2. Stimulation protocols and IVF procedure

Controlled ovarian stimulation was performed using recombinant FSH (Gonal-F, Serono, Geneva, Switzerland) with or without highly purified human menopausal gonadotropin (Merional, IBSA, Lugano, Switzerland) or recombinant LH (Luveris, Serono) using the luteal long protocol of a GnRH agonist (Decapeptyl 0.1 mg/day; Ferring, Malmo, Sweden) (n=184) or the GnRH antagonist protocol (Cetrotide 0.25 mg/day; Serono) (n=146). When two or more leading follicles reached a mean diameter ≥18 mm, 250 µg of recombinant human chorionic gonadotropin (hCG) (Ovidrel, Serono) was injected. The oocytes were retrieved 36 hours after the hCG injection. Ovarian sensitivity was defined as the serum estradiol level on triggering day per 500 IU of gonadotropins (OS[a]) or the retrieved oocyte number per 500 IU of gonadotropins (OS[b]). The oocytes were inseminated by the conventional method (n=181) or by intracytoplasmic sperm injection (n=149), depending on the quality of the sperm and oocyte. The embryos were transferred three or five days after the retrieval of the oocyte. Luteal phase support was performed using either a daily dose of 50 mg of P in oil (Progest, Samil, Seoul, Korea) or 8% P gel (Crinone, Serono), starting on the day of oocyte retrieval. Pregnancy was first assessed 14 days after oocyte retrieval by analyzing the serum β-hCG levels. In cases with a positive β-hCG result, transvaginal ultrasonography was performed to confirm the intrauterine pregnancy and to identify the number of gestational sacs and the fetal heart rate. Clinical pregnancy was defined as the presence of one or more gestational sacs.

3. Statistical analysis

All statistical analyses were performed using the Statistical Package for Social Sciences software (PASW ver. 18, SPSS Inc., Chicago, IL, USA). The data were analyzed using the Kruskal-Wallis test or the Mann-Whitney test as indicated. The correlation test was performed by the parametric Pearson's test. Results were considered significant when the p-value was <0.05.

Results

The distribution of serum P levels on triggering day is depicted in Figure 1. The mean serum P level was 0.56 ng/mL (standard deviation, 0.45 ng/mL; range, 0.1-4.4 ng/mL). A serum P level on triggering day ≥1.5 ng/mL (considered an elevated serum P level according to the standard criteria) was observed in 4.2% of the population of the study (14/330).
Table 1 shows simple linear correlations between the serum P level on triggering day and various numerical parameters reflecting the outcomes of ovarian stimulation. The parametric Pearson's test revealed that the serum P level on triggering day was significantly associated with the number of follicles ≥14 mm (r=0.247, p<0.001), the serum estradiol level on triggering day (r=0.379, p<0.001), the number of retrieved oocytes (r=0.384, p<0.001), and both metrics of ovarian sensitivity (OS[a] r=0.245, p<0.001; OS[b] r=0.170, p=0.002). However, the woman's age, body mass index, basal antral follicle count, and basal serum FSH and estradiol levels were not associated with serum P levels on triggering day.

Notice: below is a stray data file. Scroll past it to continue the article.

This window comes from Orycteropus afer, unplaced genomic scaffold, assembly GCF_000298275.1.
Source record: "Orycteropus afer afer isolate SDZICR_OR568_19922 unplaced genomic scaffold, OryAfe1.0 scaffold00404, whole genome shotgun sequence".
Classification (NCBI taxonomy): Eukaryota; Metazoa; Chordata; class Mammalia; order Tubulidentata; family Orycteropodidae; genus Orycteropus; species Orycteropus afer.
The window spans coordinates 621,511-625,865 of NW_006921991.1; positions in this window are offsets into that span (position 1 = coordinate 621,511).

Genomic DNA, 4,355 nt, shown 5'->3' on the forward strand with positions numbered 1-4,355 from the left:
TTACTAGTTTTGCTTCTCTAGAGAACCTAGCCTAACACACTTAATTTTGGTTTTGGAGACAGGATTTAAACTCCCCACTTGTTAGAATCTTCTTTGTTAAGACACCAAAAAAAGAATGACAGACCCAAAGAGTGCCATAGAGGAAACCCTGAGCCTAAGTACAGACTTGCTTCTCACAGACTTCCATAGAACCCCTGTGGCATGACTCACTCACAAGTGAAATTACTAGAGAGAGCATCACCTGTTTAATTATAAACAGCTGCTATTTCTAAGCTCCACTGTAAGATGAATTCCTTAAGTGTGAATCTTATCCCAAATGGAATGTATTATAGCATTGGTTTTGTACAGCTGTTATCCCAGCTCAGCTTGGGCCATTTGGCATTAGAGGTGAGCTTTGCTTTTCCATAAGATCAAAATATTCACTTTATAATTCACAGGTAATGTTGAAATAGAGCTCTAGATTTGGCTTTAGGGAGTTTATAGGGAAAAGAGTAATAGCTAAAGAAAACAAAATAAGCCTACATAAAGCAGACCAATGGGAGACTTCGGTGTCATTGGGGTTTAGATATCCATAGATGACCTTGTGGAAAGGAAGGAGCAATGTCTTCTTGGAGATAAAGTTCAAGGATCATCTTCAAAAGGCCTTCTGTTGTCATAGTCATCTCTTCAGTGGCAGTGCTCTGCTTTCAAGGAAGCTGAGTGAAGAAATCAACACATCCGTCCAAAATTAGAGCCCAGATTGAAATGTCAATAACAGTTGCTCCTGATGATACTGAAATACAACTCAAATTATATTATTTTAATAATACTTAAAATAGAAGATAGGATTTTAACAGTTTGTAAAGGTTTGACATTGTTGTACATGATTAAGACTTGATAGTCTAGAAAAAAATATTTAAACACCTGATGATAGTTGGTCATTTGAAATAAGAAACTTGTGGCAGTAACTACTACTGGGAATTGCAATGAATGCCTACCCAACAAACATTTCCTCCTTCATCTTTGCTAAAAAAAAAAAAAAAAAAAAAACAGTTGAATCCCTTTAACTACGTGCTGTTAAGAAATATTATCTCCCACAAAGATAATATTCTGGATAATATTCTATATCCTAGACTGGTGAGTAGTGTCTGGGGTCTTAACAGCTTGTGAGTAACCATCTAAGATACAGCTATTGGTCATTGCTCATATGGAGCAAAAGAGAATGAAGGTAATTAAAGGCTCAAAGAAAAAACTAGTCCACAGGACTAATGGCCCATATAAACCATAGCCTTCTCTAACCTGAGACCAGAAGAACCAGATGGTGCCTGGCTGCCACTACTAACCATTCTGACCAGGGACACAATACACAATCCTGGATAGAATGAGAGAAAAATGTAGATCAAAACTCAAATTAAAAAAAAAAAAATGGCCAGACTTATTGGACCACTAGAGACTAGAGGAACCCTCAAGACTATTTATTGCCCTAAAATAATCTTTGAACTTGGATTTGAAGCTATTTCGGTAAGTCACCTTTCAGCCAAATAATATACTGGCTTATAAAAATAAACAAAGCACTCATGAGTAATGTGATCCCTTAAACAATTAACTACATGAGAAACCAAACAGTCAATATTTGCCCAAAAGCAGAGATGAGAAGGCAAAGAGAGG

Serum P levels on triggering day did not show significant differences depending on categorical parameters such as the type of infertility, the cause of infertility, the pituitary suppression protocol, and the type of gonadotropins (Table 2).
Among 330 IVF cycles, eight cycles were cancelled because transferrable embryos could not be obtained. Among 322 transfer cycles, clinical pregnancy was identified in 81 cycles (clinical pregnancy rate: 25.1%), and live birth took place in 73 cycles (live birth rate: 22.7%). The serum P levels on triggering day were similar between the groups in which pregnancy did and did not occur (0.57±0.37 ng/mL vs. 0.56±0.48 ng/mL). Dividing the study population into two groups according to the serum P level on triggering day likewise resulted in no significant difference in the clinical pregnancy rate (25.2% among patients with p<1.0 ng/mL vs. 23.1% among patients with p≥1.0 ng/mL).

Discussion

Our study demonstrated that serum P levels on triggering day were closely associated with the patient's response to ovarian stimulation. This finding is in agreement with a previous report, in which serum P elevation on triggering day was found to be closely related with a high estradiol level on triggering day, and thus was more frequent in high responders [9]. Another study has also shown that the serum estradiol level on triggering day and the number of oocytes were related to the occurrence of serum P elevation [10]. Gonadotropin dosage has been reported as a risk factor [10,14]; however, we did not find a significant relationship between gonadotropin dosage and serum P levels on triggering day.